Dorayaki is a type of Japanese pancake in which two patties are sandwiched around sweetened azuki beans. The confection is of central importance in Sweet Bean – or An in its native Japan – a lovely, affecting tale of friendship between a mysterious septuagenarian and a solitary pancake chef.
The older party is Tokue (the charming Kirin Kiki), a woman who turns up at a pancake booth looking for work. Sentaro (Masatoshi Nagase, best known to western audiences s the young Japanese rocker from Jim Jarmusch's Mystery Train), the establishment's lonely proprietor, is not so sure: the applicant is 76 years old and has deformed hands. But then he tastes her homemade red bean paste and is bowled over.
A long sequence, beautifully shot and acted, demonstrates Tokue’s cooking secrets. Unsurprisingly this eccentric woman, who waves at lampposts and admires how the trees move their arms, coos over the beans like old friends. When she adds the sugar she leaves the mixture to sit for two hours because: “It’s like a first date.”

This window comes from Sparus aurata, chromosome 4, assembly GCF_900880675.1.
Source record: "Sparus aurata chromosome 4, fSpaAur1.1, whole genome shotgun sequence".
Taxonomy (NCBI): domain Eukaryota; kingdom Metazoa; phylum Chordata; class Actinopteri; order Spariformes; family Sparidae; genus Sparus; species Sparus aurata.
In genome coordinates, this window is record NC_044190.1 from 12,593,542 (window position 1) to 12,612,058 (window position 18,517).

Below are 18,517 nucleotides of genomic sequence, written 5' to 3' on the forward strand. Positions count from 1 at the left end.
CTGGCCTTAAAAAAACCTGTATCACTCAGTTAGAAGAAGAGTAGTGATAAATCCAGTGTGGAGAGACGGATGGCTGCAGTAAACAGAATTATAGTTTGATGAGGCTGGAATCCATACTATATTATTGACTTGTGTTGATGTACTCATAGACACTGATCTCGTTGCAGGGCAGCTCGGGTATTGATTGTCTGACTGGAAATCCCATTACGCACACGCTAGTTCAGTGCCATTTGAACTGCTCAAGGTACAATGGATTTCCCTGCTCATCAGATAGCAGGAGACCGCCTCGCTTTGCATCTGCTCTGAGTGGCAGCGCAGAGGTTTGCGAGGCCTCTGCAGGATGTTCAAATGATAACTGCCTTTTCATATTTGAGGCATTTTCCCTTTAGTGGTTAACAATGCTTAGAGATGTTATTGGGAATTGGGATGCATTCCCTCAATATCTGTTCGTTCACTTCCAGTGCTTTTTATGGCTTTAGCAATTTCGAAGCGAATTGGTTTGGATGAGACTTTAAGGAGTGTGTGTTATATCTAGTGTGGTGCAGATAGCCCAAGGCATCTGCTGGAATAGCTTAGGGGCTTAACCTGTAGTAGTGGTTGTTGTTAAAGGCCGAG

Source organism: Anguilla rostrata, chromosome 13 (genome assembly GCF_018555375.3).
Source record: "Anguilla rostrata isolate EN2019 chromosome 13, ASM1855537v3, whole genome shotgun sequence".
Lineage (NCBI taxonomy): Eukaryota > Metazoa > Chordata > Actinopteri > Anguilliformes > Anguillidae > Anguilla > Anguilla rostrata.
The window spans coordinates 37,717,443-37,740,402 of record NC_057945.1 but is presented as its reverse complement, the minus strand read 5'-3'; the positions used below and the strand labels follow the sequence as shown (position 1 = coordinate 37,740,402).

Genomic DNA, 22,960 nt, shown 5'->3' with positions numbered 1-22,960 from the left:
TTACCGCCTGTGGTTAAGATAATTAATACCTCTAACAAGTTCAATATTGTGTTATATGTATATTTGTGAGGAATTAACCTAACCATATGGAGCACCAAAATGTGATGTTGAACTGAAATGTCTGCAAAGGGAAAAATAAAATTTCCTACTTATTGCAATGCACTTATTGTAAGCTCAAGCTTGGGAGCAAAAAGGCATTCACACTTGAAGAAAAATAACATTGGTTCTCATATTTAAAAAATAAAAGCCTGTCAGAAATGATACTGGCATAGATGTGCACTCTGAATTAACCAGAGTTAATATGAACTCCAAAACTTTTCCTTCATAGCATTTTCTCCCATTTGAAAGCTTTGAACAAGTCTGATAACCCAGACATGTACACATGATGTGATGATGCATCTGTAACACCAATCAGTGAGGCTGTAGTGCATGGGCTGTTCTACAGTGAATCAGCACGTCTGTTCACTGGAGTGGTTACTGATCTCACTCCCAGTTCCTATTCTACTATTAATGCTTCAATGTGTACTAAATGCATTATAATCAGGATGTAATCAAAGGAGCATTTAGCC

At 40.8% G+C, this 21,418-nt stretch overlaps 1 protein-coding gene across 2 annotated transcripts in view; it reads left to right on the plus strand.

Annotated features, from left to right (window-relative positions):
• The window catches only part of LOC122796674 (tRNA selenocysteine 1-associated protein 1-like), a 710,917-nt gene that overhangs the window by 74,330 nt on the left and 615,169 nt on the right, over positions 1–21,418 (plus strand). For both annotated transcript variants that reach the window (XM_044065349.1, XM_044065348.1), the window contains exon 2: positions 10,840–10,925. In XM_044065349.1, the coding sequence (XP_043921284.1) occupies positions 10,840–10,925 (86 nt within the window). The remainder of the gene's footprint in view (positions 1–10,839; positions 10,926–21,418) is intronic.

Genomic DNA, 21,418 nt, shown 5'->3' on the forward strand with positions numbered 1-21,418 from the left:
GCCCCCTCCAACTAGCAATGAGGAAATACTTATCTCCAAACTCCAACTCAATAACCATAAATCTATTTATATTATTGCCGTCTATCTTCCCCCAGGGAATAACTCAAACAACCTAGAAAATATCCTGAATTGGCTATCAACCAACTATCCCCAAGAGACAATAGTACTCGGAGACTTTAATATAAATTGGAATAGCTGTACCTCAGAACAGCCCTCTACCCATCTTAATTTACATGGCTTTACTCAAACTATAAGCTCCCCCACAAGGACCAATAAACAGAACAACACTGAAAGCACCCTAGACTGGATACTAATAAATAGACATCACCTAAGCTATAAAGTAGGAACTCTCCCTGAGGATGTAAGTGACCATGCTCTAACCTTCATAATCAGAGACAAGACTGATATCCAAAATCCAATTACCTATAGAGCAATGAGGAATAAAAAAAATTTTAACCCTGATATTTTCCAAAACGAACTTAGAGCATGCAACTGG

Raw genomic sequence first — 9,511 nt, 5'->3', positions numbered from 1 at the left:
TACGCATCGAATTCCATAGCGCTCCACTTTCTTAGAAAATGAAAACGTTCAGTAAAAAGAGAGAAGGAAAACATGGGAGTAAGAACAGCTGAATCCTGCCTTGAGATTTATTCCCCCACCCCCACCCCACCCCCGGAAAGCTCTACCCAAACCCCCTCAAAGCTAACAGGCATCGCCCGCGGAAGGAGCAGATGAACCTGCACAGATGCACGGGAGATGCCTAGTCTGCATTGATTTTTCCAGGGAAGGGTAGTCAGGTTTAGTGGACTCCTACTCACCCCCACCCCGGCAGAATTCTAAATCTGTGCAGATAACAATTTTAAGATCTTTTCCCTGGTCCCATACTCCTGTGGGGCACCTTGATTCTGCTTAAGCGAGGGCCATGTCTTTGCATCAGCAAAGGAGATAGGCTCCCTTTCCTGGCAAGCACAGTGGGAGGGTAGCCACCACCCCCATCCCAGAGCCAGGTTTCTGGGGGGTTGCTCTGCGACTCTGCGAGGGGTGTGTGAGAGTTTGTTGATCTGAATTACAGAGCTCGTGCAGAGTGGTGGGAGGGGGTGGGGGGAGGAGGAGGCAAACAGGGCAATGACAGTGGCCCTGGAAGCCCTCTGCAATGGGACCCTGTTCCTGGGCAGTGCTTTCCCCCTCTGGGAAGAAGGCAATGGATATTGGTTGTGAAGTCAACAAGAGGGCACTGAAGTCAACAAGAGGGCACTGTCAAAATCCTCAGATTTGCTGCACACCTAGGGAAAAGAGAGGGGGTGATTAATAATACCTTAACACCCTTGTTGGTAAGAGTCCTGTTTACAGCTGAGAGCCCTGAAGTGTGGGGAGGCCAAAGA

Sentaro, we learn, never wanted to make dorayaki but his bean-making employee makes the enterprise more bearable and considerably more profitable. A secret history has brought him here, just as Tokue’s past is shrouded in mystery. Revelations ensue, but slowly and delicately, in keeping with the film’s sweet-temperament.
Japanese director Naomi Kawase has long been a favourite on the film festival circuit but this accessible, moving picture ought to reach a wider audience. (It was the opening film at Un Certain Regard at Cannes last year.)
This film is unabashedly sentimental and defined by themes that might, in other movies, seem cornier and syrupier than a bowl of Frosties: find your own path, it's never too late, all things are connected. Sweet Bean's gentle, quiet drama shares DNA with the work of Kawase's compatriot, Hirokazu Koreeda. Sweet by name, sweet by nature.